At a meeting of TEDx Tokyo organizers and others concerned with promoting ideas about positive change in Japan I heard a similar message of needing to support the new generation in their desire to be entrepreneurial. The conversation centered on how to create networks that supported the implementation of new ideas. Ideas that might make a difference to the areas effected by the disaster and Japan as a whole. This seemed to me to be the nub of the issue. We have developed networks that very effectively promote new ideas. How do we move to creating networks that support getting those ideas done? Networks of action are far harder to establish than networks of conversation. What are the key principles for establishing them? How can the social web enable more people to get more stuff done?

I left Japan feeling that the old institutional hierarchies were left wanting at a time of crisis (and let’s not forget we had the same experience with Katrina) but that while we have the beginnings of a new social network driven alternative we still have some design to do.


January 25, 2010 — 1 Comment


I am spending the next day and a half in Munich before heading up to Davos for the annual WEF annual meeting. There is a great event that happens here every year called DLD (Digital Life Day) put on by Burda Media. You can think of it as a mini TED but with many more Europeans. The content is eclectic but I came away with a couple of interesting insights from today’s sessions.

John Nesbitt, author of the iconic Megatrends in the 1980’s, is just publishing his new book China’s Megatrends . He, along with his wife and venture capitalist Joe Schoendorf, were talking about what is really going on in China. One interesting comment from Nesbitt was “China is a country with no ideology”. Given the way China is represented in the western press this comes across as pretty radical but the point he makes is that China today is about the under 25’s and they are only interested in creating better lives and not in whether communism or capitalism are the right ways to do it. For those thinking about innovation in China the point is that our assumptions are not necessarily accurate.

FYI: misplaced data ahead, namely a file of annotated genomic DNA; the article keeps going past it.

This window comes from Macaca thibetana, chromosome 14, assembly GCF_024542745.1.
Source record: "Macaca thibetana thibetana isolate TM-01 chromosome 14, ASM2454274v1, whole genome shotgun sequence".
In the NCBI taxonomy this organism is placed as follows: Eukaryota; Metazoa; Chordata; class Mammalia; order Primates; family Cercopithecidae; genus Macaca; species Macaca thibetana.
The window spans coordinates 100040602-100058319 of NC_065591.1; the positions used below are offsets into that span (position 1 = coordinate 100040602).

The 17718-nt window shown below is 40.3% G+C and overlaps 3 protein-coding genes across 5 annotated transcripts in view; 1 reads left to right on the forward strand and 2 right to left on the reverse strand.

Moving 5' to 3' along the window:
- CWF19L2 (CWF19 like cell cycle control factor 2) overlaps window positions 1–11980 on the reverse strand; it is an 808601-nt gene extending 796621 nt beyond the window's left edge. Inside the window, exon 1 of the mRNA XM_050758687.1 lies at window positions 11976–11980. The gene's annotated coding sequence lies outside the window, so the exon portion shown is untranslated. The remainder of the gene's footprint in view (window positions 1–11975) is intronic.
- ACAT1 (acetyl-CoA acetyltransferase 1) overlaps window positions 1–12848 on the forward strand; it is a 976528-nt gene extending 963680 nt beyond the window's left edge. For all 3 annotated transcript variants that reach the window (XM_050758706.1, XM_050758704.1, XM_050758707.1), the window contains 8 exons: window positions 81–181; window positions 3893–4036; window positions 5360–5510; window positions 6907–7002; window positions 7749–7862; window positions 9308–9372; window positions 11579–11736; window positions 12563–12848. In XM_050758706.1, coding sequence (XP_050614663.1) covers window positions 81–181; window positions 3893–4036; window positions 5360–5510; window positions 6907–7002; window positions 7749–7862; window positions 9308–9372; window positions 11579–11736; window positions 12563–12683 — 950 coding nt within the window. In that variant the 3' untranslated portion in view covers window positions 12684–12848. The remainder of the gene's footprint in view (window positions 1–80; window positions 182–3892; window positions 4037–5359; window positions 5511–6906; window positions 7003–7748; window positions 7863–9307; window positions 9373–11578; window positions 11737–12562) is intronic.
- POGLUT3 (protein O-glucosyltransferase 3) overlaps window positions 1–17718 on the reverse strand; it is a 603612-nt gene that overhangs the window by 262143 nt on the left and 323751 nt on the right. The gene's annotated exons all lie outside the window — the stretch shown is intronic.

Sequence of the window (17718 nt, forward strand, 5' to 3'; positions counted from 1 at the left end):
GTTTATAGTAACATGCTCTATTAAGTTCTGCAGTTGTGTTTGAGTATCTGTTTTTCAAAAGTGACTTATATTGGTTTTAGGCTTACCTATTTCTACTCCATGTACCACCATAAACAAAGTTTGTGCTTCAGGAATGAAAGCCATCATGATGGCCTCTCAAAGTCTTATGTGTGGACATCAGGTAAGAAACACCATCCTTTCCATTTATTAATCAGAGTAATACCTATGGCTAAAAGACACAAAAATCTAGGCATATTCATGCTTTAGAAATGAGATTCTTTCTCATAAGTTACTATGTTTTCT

In another session on health, moderated by Esther Dyson, we heard how health will be driven by user generated content and consumer applications. Products in the future will be a collection of therapies, monitoring, applications, communities and incentives. In other words they will be experience systems.

Finally, the CEO of Deutsche Post, the world’s largest logistics company as well as the German post office, talked about innovation in his industry. One thing that is interesting is that Deutsche Post is quite profitable unlike its counterparts in the US and UK. He was quite critical of the banking industry because he believes that business has to be based on meeting the needs of customers and taking responsibility for employees. He believes that much of the banking world has lost touch with both of these ideas and in many cases no longer serves customers with its activities. I agree with the essential nature of meeting needs but I might expand the idea of taking responsibility beyond employees to include the community in which business is practiced which for the largest companies includes much of the planet.